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“The Feminine Mystique” Book by Betty Friedan


Feminism has its complicated, diverse history with different development stages and influential persons who excited far-reaching social movements of the national scope. One of the prominent feminism representatives was Betty Friedan who gave a powerful push to the onset of second-wave feminism in the USA by manifesting her energetic public position and productive literature activity. This paper aims at providing a summary, analysis of the historical context, and personal reflection on her most famous book The Feminine Mystique.

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The Feminine Mystique questions and discusses the widely shared opinion in the 1950s that women achieve fulfillment via only one way – being an appeasable, hard working housewife-mother. In other words, the belief was that females did not want to build a successful career, obtain higher education, and participate in political life. With this book, Friedan made a determined, brave attempt to dispel this assumption and demonstrate that women have their distinct ambitious dreams and wishes.

To reveal the issue’s importance, the book begins with the introduction defining “the problem that has no name,” describing widespread women’s oppression and unhappiness, and criticizing the social order that created this popular female image (Friedan 44). According to the author, through advertisements, magazines, and the education system, the female’s role was narrowed into exclusively the domestic sphere where many ladies lose their personalities.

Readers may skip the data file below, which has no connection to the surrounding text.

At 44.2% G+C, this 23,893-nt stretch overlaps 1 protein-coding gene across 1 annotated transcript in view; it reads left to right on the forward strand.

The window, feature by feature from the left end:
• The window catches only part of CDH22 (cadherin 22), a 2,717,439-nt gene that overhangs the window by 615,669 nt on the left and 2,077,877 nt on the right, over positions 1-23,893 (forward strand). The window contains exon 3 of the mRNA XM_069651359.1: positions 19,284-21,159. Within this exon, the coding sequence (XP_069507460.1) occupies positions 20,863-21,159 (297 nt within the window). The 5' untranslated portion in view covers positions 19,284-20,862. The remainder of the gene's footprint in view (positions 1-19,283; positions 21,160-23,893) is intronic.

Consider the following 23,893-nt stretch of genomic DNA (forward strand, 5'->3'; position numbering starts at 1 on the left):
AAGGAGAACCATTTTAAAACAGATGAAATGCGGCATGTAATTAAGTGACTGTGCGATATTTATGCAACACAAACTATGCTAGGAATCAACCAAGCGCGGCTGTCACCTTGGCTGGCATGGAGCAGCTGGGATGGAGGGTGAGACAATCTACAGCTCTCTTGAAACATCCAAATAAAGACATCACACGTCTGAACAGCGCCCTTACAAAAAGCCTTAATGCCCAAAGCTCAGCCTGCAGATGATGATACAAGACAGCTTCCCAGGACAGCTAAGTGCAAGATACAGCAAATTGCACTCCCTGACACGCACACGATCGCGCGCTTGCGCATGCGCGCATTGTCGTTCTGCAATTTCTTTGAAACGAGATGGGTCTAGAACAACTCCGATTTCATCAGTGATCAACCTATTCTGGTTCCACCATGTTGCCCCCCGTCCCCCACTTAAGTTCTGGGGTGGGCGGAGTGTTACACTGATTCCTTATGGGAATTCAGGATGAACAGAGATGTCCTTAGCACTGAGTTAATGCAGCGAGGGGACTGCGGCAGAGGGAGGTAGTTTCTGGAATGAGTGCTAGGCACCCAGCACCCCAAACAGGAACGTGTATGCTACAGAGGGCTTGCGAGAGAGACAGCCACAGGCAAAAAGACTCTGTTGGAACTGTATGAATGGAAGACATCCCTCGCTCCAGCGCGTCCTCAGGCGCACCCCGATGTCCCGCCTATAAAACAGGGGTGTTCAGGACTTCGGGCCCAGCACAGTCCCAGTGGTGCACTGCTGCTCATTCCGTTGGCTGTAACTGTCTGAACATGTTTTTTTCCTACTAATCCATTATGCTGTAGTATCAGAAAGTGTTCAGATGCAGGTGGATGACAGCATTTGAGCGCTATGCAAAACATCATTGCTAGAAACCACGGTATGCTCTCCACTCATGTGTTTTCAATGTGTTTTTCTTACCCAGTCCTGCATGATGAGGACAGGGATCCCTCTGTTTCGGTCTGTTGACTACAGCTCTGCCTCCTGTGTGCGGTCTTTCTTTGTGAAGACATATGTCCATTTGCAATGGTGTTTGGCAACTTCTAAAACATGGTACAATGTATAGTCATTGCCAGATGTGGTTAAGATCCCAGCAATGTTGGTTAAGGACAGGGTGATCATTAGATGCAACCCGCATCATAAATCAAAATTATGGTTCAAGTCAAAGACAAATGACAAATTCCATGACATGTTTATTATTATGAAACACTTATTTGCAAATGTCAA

The chapter The Happy Housewife Heroine reveals how the image of a yielding housewife was created in the 1950s. Friedan elaborates that at that time, the editorial decisions in women’s magazines were predominantly made by men who targeted publishing stories depicting women like happy housekeepers or unfortunate careerists (Friedan 61). Such an activity gradually formed the “feminine mystique” implying that females feel self-realized by doing chores and caring for babies. In the following chapter, the author shares her and other women’s experiences, gathered in interviews, on how they had to abandon their promising careers and raise children to satisfy their husbands. Herewith, Friedan indicates that the point is that women should mature to discover their real human identity.

In the next sections, the author concerns the history of early American feminist that fought for women’s roles and won fundamental civil rights, including the rights to education, to vote, and work. Besides, Friedan criticizes a famous psychologist Sigmund Freud who considered females to be more inclined to housekeeping and caring for babies (Friedan 126). She details the disadvantages of the main provisions of his theory concerning women and his substantial contribution to exacerbating “feminine mystique.”

Besides, Friedan attacks functionalism that studied the social institutions as though they were elements of a holistic body with their roles and purposes, proving its invalidity. Specifically, functionalism adversely impacted women’s education focusing primarily on family, marriage, and other fields attributed to females (Friedan 149). In its turn, advertisers instigated housewives to purchase many specialized products for home, thereby preventing them from pursuing careers.